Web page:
The Founding Story of the Impact Hub Network
15 November 2018 - Impact Hub
Now more than ever we are being called to tackle urgent social and environmental issues. At the same time, our governments and economies are facing significant disruption, but this isn’t really a series of problems, this as an opportunity for transformative system change.

We believe that the only way forward is by joining forces to build a future where business and profit work in support of people and planet. That’s why we created the world’s largest acceleration and collaboration platform for positive change — what is now known as the Impact Hub network.

How did it start?

In 2000, a young, idealistic group of graduates from Wales’ Atlantic College decided to test the boundaries of the status quo. Securing London’s Royal Festival Hall for a millenium event, they wanted to initiate debate on the connections between global environmental, social, and political issues, persuading Nobel Prize winners and influential thinkers to speak. Even the Dalai Lama was enlisted for a video address.

Their boldness saw them invited to host an NGO event for the 2002 United Nations World Summit on Sustainable Development in Johannesburg. But instead of accepting it, they chose to create a more meaningful alternative — a people’s summit. They joined forces with local activists in Soweto who were transforming a township wasteland into the Soweto Mountain of Hope, aka ‘SoMoHo’, an arts, environmental education, and community hub, which outshone the UN summit and touched heads of state, as well as UN Secretary-General Kofi Annan.

Back in the UKthey wondered how they could bring these perspectives into the world of work, and thereby help people consider more purposeful careers that tackle urgent world issues. Looking into it, it hit them: People were already trying to action impactful ideas from their kitchen tables, not reaching their potential in isolation. Their growing group of collaborators changed this in 2005, when they found a space to bring these isolated entrepreneurs and innovators together: a run-down London loft that would house the forerunner of Impact Hub.

Hub Magnetism

The concept of ‘The Hub’ came to life, bringing changemakers together with the shared workspace, community, and events needed to advance their ideas and create new collaborations. Soon transformed with a community-designed interior using recycled and reused materials, The Hub met London impact makers’ needs for a collective action space and quickly filled up.

Months later, The Hub’s rapid growth made its hosts reach out to their networks, keen to discuss how to best support their expanding impact community. To their surprise, the resulting gathering in 2007 had little to do with member support but instead was full of people eager to find out how to open their own local Hubs all over the world.

An Impact Movement Is Born

So the team examined the principles of space co-creation and community building that were born in Soweto and tested in London, curious to see if Hubs might also work elsewhere… By 2008, there were nine Hubs on three continents.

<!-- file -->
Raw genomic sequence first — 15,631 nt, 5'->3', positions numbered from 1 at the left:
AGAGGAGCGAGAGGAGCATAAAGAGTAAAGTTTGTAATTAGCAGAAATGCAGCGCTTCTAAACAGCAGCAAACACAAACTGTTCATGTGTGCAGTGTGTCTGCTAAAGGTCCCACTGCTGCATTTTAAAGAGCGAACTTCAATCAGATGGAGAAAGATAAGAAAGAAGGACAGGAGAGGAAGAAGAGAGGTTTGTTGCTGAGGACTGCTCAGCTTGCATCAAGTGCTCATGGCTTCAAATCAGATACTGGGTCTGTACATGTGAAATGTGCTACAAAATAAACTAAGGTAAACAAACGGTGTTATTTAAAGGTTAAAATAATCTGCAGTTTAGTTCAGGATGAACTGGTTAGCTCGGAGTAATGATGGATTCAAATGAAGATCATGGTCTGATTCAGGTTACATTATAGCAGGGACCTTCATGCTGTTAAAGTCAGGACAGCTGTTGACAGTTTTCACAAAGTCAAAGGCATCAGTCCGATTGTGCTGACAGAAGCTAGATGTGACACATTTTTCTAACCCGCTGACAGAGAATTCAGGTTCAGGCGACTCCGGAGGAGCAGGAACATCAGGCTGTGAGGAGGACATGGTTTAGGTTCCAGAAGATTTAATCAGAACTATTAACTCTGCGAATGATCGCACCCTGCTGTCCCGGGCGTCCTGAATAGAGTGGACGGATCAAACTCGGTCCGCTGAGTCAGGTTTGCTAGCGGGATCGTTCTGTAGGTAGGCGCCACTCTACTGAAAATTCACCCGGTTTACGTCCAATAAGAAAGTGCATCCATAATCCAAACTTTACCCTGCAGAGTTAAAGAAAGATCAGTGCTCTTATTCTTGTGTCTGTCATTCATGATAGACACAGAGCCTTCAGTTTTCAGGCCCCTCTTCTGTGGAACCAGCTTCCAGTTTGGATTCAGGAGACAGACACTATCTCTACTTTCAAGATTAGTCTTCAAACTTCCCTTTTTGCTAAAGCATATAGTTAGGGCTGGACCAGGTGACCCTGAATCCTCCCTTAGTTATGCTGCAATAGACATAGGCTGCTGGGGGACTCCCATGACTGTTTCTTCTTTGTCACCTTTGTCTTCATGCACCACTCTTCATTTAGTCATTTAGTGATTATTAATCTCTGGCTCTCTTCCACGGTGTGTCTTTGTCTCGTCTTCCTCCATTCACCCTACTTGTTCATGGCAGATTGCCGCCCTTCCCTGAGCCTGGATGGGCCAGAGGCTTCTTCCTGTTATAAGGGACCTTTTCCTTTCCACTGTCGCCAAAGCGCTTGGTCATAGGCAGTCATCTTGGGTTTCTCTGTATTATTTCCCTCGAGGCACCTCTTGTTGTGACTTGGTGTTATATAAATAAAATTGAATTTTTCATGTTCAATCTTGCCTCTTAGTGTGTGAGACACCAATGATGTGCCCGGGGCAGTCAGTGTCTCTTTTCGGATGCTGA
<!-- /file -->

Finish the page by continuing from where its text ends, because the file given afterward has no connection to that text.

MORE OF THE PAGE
The new spaces became rallying points for people passionate about building a radically better world, and the new Hub founders also connected — seeking inspiration in London and traveling to each other’s spaces to find out how to turn societal challenges into opportunities.

Dozens of would-be Hubs emerged following a centralized body in London, which envisioned the blooming network of Hubs developing as social franchises. But, by 2010, the founding teams came to a realization: Their future had to be a collective one.

Collective Growth

This realization led to the creation of a bottom-up, democratic governance model. It came to life in late 2011, marking the Hubs’ transformation into a genuine collective: one with a co-leadership structure and shared practices to shape a new way of doing business together, in and for the world.

In 2013, the empowered network reinforced its focus on purpose-driven innovation and, with this, chose a more fitting name: Impact Hub. Over the next four years, Impact Hub expanded its global reach and more than doubled its community of entrepreneurs and innovators to over 16,000 members across the globe. Instilling conscious leadership around social and business innovation, Impact Hubs inspire, connect and enable positive change across diverse contexts and economies to prove that the future of business is found in profit that serves people and the planet.

In 2018, as a truly global network, it is now tackling its next challenge: Impact at scale.

You can also check out Impact Hub’s photo story in full.

Want to know more? Curious about how you can join us?

Check out our latest Impact Report.

Joe Dogshun

Joe Dodgshun is a Berlin-based Kiwi writer in innovation communication. Inspired by social entrepreneurship, science/tech for good and responsible travel, he works to spread the inspiration through journalism and brand storytelling.